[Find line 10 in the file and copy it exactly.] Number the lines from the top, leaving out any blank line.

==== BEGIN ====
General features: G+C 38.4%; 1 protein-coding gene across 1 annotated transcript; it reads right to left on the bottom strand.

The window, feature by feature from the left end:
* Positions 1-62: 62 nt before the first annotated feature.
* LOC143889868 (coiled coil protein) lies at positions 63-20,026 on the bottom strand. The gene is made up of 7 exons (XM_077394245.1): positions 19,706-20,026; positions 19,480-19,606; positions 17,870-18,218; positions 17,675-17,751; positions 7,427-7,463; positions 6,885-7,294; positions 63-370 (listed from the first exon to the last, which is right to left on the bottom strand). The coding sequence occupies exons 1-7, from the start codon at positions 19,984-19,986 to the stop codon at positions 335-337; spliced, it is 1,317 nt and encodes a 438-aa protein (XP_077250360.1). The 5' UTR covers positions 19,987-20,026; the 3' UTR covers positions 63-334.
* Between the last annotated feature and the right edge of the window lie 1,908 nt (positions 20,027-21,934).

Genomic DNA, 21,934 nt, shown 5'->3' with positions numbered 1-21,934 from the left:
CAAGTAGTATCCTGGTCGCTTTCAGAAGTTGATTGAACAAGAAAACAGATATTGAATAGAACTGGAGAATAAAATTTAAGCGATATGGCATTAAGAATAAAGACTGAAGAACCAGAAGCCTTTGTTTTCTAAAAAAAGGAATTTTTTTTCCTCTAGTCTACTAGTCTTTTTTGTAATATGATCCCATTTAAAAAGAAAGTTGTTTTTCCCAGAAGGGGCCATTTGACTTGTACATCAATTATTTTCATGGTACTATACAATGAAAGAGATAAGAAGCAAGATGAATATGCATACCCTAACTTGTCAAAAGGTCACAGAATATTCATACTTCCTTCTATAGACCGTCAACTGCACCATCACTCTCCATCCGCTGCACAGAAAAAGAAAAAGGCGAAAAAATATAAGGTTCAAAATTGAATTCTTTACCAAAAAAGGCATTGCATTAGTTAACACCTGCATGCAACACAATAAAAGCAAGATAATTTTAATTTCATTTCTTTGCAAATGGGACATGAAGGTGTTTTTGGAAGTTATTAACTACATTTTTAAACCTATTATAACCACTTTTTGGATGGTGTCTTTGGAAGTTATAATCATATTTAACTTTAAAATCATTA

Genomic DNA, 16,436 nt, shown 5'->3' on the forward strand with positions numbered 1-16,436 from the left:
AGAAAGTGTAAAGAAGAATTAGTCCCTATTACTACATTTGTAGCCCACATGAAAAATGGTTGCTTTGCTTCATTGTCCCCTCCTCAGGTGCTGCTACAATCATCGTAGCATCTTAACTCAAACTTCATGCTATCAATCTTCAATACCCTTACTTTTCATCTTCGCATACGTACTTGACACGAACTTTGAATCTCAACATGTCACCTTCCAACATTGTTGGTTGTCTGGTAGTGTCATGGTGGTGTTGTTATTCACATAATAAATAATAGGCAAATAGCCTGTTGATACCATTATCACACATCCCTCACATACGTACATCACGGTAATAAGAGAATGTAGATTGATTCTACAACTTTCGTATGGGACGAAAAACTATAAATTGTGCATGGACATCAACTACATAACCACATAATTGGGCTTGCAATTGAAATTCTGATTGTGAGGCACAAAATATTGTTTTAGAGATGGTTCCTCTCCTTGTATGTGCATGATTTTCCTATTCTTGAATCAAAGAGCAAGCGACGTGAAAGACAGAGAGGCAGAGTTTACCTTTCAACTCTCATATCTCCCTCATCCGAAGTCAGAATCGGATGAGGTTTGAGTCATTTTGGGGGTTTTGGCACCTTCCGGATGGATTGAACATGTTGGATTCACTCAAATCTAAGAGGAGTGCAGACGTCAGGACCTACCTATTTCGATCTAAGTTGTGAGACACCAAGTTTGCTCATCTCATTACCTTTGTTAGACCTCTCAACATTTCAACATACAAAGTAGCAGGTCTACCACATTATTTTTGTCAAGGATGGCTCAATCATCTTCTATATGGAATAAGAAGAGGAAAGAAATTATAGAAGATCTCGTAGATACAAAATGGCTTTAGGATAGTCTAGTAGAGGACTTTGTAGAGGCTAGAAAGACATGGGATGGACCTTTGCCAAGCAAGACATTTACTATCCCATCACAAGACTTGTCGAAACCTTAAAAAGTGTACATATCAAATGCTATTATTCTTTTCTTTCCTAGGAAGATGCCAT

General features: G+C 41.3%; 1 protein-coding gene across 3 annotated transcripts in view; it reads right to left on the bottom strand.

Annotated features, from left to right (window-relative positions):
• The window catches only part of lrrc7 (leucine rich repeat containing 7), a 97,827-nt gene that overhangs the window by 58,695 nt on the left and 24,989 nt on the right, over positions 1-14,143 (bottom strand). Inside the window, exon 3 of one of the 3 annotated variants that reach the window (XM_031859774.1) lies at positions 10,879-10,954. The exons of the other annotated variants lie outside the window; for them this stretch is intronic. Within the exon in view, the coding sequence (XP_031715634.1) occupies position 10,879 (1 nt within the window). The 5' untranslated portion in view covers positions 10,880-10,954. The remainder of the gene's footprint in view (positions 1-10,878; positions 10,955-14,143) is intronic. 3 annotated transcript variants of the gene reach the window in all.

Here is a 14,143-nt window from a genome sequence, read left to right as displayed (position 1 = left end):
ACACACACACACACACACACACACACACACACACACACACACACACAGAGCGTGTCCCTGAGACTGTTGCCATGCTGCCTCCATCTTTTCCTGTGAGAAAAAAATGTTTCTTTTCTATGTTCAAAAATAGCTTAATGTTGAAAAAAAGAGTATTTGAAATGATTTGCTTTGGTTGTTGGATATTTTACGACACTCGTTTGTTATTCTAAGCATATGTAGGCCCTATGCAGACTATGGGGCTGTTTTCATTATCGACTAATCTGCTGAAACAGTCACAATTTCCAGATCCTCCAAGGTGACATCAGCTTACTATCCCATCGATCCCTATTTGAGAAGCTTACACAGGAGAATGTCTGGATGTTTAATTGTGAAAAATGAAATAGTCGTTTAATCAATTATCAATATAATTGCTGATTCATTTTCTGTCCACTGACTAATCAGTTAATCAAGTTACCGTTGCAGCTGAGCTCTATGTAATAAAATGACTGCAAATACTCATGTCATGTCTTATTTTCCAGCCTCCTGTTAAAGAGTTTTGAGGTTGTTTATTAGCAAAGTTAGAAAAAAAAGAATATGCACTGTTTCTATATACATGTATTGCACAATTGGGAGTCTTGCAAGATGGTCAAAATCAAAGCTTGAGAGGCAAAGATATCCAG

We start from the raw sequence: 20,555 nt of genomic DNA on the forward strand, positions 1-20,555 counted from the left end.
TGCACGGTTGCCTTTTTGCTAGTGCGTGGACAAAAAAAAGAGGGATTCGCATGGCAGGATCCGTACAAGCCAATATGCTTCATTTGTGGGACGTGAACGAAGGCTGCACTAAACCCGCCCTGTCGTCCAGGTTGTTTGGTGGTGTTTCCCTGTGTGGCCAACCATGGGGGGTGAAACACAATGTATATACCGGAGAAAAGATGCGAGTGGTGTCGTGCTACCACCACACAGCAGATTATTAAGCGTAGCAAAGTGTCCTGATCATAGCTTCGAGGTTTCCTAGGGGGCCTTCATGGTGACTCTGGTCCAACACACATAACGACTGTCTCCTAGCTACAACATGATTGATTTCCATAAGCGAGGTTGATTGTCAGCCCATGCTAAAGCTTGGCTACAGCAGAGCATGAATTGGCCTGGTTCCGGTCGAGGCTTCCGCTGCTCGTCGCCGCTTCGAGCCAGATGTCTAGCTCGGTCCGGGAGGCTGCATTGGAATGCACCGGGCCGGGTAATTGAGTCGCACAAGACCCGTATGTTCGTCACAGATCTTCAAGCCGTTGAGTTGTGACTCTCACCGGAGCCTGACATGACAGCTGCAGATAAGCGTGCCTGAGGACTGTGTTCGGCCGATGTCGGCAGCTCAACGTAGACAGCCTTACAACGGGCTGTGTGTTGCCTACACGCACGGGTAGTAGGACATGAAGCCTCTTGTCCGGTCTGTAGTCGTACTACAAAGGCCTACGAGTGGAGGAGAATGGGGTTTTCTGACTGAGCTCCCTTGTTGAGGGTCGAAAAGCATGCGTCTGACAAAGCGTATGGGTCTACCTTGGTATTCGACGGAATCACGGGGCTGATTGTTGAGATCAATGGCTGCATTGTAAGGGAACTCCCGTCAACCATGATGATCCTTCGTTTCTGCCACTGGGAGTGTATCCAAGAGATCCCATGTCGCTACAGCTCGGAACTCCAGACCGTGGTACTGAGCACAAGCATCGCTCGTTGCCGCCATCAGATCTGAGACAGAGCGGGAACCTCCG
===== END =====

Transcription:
General features: G+C 41.3%; 1 protein-coding gene across 3 annotated transcripts in view; it reads right to left on the bottom strand.